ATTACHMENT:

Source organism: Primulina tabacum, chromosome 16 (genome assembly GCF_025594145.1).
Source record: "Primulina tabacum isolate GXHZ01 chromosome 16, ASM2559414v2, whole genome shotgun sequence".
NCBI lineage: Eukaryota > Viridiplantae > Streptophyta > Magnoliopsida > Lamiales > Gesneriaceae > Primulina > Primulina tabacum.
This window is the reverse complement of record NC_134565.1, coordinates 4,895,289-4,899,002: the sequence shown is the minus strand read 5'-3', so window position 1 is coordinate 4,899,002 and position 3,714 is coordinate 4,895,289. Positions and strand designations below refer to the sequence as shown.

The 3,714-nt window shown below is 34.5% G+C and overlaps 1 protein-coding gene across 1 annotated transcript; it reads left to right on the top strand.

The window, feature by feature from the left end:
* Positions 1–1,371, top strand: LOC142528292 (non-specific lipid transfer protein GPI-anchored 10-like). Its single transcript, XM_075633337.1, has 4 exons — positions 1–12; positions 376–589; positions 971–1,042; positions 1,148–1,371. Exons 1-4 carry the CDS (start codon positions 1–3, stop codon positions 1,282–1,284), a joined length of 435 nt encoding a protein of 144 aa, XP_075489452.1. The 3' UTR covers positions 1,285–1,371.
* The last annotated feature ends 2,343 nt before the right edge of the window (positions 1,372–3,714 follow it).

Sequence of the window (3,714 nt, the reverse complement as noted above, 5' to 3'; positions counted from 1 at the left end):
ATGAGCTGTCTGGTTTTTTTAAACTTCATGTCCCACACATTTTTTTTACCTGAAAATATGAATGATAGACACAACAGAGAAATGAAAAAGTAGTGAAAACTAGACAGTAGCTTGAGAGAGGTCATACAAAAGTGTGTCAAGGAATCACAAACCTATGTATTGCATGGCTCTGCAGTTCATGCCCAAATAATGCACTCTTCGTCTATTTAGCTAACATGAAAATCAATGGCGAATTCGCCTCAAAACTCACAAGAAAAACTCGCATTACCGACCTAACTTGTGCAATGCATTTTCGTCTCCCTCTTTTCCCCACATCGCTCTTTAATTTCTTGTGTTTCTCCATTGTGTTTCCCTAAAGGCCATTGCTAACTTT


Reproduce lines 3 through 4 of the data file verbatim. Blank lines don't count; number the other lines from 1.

NCBI lineage: Eukaryota > Viridiplantae > Streptophyta > Magnoliopsida > Lamiales > Gesneriaceae > Primulina > Primulina tabacum.
This window is the reverse complement of record NC_134565.1, coordinates 4,895,289-4,899,002: the sequence shown is the minus strand read 5'-3', so window position 1 is coordinate 4,899,002 and position 3,714 is coordinate 4,895,289. Positions and strand designations below refer to the sequence as shown.